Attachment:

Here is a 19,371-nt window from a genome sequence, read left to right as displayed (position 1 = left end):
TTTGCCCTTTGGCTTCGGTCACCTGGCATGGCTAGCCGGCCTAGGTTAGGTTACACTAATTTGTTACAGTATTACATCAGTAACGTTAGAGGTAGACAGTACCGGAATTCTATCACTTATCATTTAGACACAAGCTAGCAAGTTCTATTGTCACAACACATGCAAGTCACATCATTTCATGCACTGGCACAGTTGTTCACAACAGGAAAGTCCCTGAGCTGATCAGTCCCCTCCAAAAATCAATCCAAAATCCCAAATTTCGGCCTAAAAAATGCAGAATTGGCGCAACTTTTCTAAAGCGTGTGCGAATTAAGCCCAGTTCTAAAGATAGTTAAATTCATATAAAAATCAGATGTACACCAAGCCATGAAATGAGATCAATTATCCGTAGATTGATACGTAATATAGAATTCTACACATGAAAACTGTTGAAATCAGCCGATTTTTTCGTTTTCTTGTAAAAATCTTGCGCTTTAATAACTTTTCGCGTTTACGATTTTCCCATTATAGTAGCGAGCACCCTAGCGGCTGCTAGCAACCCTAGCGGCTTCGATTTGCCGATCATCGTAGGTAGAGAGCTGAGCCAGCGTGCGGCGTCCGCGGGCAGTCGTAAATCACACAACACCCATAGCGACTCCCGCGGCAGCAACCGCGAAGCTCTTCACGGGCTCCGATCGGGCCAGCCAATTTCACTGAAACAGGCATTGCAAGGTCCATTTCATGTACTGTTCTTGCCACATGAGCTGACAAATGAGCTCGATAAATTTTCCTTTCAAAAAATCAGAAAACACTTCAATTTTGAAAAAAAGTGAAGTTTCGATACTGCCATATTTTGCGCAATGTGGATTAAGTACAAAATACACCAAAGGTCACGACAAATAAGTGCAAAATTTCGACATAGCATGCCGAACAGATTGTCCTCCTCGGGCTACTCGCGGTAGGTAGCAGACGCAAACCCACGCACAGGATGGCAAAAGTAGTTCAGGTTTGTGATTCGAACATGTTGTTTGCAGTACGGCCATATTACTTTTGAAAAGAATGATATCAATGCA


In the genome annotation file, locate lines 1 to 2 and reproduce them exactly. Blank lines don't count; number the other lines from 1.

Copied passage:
Here is a 19,371-nt window from a genome sequence, read left to right as displayed (position 1 = left end):
TTTGCCCTTTGGCTTCGGTCACCTGGCATGGCTAGCCGGCCTAGGTTAGGTTACACTAATTTGTTACAGTATTACATCAGTAACGTTAGAGGTAGACAGTACCGGAATTCTATCACTTATCATTTAGACACAAGCTAGCAAGTTCTATTGTCACAACACATGCAAGTCACATCATTTCATGCACTGGCACAGTTGTTCACAACAGGAAAGTCCCTGAGCTGATCAGTCCCCTCCAAAAATCAATCCAAAATCCCAAATTTCGGCCTAAAAAATGCAGAATTGGCGCAACTTTTCTAAAGCGTGTGCGAATTAAGCCCAGTTCTAAAGATAGTTAAATTCATATAAAAATCAGATGTACACCAAGCCATGAAATGAGATCAATTATCCGTAGATTGATACGTAATATAGAATTCTACACATGAAAACTGTTGAAATCAGCCGATTTTTTCGTTTTCTTGTAAAAATCTTGCGCTTTAATAACTTTTCGCGTTTACGATTTTCCCATTATAGTAGCGAGCACCCTAGCGGCTGCTAGCAACCCTAGCGGCTTCGATTTGCCGATCATCGTAGGTAGAGAGCTGAGCCAGCGTGCGGCGTCCGCGGGCAGTCGTAAATCACACAACACCCATAGCGACTCCCGCGGCAGCAACCGCGAAGCTCTTCACGGGCTCCGATCGGGCCAGCCAATTTCACTGAAACAGGCATTGCAAGGTCCATTTCATGTACTGTTCTTGCCACATGAGCTGACAAATGAGCTCGATAAATTTTCCTTTCAAAAAATCAGAAAACACTTCAATTTTGAAAAAAAGTGAAGTTTCGATACTGCCATATTTTGCGCAATGTGGATTAAGTACAAAATACACCAAAGGTCACGACAAATAAGTGCAAAATTTCGACATAGCATGCCGAACAGATTGTCCTCCTCGGGCTACTCGCGGTAGGTAGCAGACGCAAACCCACGCACAGGATGGCAAAAGTAGTTCAGGTTTGTGATTCGAACATGTTGTTTGCAGTACGGCCATATTACTTTTGAAAAGAATGATATCAATGCA